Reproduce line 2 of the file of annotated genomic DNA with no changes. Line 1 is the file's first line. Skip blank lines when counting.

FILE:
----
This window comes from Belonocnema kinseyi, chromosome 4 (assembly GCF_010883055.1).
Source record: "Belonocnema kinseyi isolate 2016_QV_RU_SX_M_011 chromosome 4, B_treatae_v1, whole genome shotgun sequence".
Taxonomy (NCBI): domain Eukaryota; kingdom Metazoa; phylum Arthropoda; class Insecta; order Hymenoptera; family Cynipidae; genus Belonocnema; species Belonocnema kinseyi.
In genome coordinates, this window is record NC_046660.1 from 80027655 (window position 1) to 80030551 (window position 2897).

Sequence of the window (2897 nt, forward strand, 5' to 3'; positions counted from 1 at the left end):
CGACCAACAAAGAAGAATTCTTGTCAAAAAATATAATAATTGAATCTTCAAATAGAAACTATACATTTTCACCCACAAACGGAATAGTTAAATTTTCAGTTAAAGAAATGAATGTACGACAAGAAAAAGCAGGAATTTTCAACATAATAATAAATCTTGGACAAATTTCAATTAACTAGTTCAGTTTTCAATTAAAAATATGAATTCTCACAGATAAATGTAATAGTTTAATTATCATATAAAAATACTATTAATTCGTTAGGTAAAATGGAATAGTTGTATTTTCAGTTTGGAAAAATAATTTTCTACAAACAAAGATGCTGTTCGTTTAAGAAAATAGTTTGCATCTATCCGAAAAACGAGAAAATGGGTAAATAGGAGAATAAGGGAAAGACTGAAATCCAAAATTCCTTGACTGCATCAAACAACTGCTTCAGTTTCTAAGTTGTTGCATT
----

Source record: "Belonocnema kinseyi isolate 2016_QV_RU_SX_M_011 chromosome 4, B_treatae_v1, whole genome shotgun sequence".